If we’re all having an honest moment, not even Ben and Zach know exactly how this project is going to evolve, but one thing’s for sure: an emphasis on maximizing fun for the highest number of the golfing community is never a bad place to start. Those who believe par and total yardage are irrelevant in determining the amount of fun available to them should be in for a treat. To watch the project unfold, check out www.someguysbackyard.com and follow @someguysbackyrd on Twitter and @someguysbackyard on Instagram.
Below is an overview of the course, narrated by Ben Hotaling
Ari’s Course Reviews: Bethpage Black
Bethpage’s Black course was designed by A.W. Tillinghast and opened for play in 1936. It was immediately considered one of the best tests of golf in the world, and it has tested golfers coming from all over the world in its 83-year history. Bethpage State Park itself has five courses. The Green was the first course built and was originally called Lennox Hills Country Club. In the early 1930s, the Bethpage Park Authority purchased Lennox Hills CC and other adjacent property and turned the whole thing into what is now known as Bethpage State Park. Course architect A.W. Tillinghast was hired to remodel what would become the Green course as well as build the Blue, Red, and finally the Black. The Yellow Course was designed by Alfred Tull and opened in 1958.
Bethpage first hosted a major championship in 2002 when it hosted the U.S, Open. What is somewhat forgotten 17 years later as it hosts its third major, is how much the course had fallen into disrepair by the mid-1990s. Luckily, the USGA could see through all of that and helped fund a complete restoration that was overseen personally by Dave Catalano, the larger than life (in both stature and personality) head of Bethpage State Park. Dave had been working at Bethpage since he was a kid in 1967, picking up papers in the picnic area. It was his baby, and with Rees Jones by his side, they painstakingly restored the Black to its former greatness and into a true championship test of golf. After the PGA Championship, the Black will be back in the spotlight 2024 as host of the Ryder Cup, joining a very short list of courses to host a U.S. Open, a PGA Championship, and a Ryder Cup.
Playing the Black is one of the most unique experiences in the game because of what it takes to get a tee time. There are a very limited number of tee times. They are easier to get if you are a NY resident, but for most of us, it’s first come, first serve. Which in practical terms means they have a parking lot with numbered spaces and people start showing up the day before to sleep in their cars to play. In fact, I can proudly say that the last three times I slept in my car it was just to play at Bethpage. One of those times I didn’t even get out on the Black and had to settle for playing the Red! Should have eaten dinner in the car I guess….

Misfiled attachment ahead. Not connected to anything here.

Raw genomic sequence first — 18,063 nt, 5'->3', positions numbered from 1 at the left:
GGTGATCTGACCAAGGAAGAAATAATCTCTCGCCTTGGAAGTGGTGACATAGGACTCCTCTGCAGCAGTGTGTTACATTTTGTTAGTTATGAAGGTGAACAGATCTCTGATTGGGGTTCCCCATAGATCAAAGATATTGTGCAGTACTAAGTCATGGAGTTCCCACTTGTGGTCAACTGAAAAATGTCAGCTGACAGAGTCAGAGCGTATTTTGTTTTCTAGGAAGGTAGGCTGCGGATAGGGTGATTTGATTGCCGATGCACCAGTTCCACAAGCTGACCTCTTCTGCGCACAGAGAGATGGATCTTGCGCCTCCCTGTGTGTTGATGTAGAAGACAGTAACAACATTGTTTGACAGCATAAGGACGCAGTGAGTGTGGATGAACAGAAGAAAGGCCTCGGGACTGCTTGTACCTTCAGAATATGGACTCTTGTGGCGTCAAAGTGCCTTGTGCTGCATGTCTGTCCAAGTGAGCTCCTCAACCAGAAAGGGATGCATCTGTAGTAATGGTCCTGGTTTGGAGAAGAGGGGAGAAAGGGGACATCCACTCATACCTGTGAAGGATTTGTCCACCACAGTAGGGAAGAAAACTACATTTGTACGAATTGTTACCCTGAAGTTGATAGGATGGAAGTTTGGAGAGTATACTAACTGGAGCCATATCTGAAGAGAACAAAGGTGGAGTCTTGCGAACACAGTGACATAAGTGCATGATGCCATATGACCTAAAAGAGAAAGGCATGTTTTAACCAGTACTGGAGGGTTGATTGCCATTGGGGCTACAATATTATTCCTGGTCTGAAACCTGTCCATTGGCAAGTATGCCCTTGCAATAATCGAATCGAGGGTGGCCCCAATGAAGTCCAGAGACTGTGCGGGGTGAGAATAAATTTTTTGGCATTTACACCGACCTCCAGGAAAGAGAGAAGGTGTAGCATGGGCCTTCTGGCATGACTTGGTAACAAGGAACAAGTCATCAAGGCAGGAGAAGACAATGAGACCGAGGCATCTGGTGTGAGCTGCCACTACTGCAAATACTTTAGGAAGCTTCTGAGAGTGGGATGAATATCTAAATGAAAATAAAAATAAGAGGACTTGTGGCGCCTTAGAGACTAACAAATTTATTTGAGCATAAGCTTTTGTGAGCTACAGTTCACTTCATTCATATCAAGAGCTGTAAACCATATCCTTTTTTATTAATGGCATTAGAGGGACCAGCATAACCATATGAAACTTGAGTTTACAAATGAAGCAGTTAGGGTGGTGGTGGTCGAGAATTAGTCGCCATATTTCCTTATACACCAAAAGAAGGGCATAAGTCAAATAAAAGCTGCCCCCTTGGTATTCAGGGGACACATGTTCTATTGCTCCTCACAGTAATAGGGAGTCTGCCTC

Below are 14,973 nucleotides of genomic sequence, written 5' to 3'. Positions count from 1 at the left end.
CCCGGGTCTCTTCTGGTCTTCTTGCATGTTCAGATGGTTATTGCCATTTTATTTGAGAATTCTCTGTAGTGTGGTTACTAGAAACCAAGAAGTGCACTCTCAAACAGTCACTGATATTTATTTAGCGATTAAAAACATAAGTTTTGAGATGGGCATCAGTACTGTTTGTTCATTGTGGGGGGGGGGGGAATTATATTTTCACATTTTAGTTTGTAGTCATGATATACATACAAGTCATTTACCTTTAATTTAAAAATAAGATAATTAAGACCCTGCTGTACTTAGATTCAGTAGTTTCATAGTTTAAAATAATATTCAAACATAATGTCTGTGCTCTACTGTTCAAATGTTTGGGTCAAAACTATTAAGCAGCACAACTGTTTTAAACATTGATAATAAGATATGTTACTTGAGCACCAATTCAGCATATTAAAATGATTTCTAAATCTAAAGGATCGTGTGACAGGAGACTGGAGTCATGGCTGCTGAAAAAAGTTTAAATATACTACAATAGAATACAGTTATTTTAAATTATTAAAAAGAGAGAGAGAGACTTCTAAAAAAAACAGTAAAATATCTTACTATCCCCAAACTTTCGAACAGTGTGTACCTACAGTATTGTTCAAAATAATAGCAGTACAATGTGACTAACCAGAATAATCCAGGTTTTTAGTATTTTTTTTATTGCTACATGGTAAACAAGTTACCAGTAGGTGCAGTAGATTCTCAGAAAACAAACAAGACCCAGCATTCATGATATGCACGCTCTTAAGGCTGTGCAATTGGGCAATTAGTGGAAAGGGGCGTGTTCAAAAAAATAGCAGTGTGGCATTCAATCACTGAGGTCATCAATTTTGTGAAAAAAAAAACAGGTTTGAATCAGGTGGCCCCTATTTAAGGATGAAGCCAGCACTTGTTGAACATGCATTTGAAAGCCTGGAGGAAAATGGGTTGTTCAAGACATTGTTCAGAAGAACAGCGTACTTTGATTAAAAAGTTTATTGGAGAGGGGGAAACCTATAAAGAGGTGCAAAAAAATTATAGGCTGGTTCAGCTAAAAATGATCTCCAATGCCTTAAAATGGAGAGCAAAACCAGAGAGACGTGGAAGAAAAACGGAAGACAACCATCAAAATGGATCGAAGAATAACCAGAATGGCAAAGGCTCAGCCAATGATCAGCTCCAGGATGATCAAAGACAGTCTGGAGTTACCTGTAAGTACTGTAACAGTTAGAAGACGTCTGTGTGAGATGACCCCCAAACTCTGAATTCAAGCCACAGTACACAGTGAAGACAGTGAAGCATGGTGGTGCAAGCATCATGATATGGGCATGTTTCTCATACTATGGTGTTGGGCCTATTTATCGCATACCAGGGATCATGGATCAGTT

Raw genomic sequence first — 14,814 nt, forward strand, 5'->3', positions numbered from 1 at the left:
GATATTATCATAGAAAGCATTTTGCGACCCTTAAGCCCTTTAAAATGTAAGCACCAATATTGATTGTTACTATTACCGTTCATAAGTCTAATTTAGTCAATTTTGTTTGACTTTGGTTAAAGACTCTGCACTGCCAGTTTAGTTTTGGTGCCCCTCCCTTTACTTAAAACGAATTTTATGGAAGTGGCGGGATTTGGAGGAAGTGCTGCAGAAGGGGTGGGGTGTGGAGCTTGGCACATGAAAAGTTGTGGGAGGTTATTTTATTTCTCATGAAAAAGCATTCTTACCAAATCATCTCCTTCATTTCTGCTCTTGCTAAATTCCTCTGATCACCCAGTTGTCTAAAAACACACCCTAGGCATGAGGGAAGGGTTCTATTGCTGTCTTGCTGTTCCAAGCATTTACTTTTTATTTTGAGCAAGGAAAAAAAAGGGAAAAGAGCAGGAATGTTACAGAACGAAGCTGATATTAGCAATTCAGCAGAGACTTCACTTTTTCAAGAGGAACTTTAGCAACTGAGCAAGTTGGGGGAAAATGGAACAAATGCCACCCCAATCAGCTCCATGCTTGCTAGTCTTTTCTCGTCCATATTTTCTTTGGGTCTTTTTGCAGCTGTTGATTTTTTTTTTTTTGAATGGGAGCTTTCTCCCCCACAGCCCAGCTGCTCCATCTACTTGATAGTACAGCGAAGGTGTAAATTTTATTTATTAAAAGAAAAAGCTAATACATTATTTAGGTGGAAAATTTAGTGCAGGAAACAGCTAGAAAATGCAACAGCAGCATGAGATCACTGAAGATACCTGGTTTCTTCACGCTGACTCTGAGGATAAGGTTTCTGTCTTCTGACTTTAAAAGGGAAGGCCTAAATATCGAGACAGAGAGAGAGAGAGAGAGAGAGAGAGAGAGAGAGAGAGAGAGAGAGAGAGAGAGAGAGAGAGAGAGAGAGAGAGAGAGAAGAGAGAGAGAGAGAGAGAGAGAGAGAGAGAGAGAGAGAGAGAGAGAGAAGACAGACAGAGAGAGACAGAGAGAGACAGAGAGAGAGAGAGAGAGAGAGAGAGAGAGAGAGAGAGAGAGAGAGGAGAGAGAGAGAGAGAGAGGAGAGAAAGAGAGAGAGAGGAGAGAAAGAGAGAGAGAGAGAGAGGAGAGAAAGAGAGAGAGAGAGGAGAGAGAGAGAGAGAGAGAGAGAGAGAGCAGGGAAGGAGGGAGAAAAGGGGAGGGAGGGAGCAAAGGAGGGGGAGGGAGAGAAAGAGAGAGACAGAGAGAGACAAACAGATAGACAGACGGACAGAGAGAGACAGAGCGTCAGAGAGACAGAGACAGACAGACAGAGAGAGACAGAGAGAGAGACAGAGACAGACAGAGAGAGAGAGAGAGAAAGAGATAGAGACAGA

Every time I have slept in the car I have had a great time. It’s a party in the lot with a bunch of golfers hanging out all excited to play the next day. There’s usually a few beers around and one of the times, someone called a cab and went and got 50 cheeseburgers from McDonald’s at 1 a.m. to show us all some top-notch NY hospitality! That’s definitely not an experience you will have going to play any other top courses!
Once you finally do get to sleep, the staff wakes you up around 4 a.m. to go get in line and get your tee time and course assignment. Then you can go back to sleep or go eat breakfast or hit balls or whatever you want until it’s your turn to tee off. On your way to the tee, you see the famous WARNING sign telling you that the Black Course is an extremely difficult course which they recommend only for highly skilled golfers. Hopefully, you didn’t lose your tee ticket because you will need that to get onto the tee and trust me, they aren’t messing around with the rules!
The golf course itself sits on a huge, sprawling, fantastic piece of land with abundant elevation change and lots of random contours. The bunkering is big and bold and not to be messed with. There is abundant long fescue and numerous trees off to the sides of the holes which combined with the beautiful bunkering makes for a very beautiful setting.
The first hole is a downhill, almost 90-degree dogleg right. The fairway is pretty flat and so is the well-bunkered green. The key for the player is to put their drive into the right place in the fairway to get a good angle to the hole location. From here you cross Round Swamp Rd and head to the second, which is a short, uphill par 4 of 389 yards. The fairway slants a little right to left and the green is elevated and can be a challenge to hold. The third is a par 3 that plays about 160 yards normally but has been brought back to 230 the PGA. This is one of the more interesting greens on the course; it’s wide on the right and falls away as it gets to the back and tapers to a smaller, more narrow section on the left. Bunkers flank the short left and right side of the green.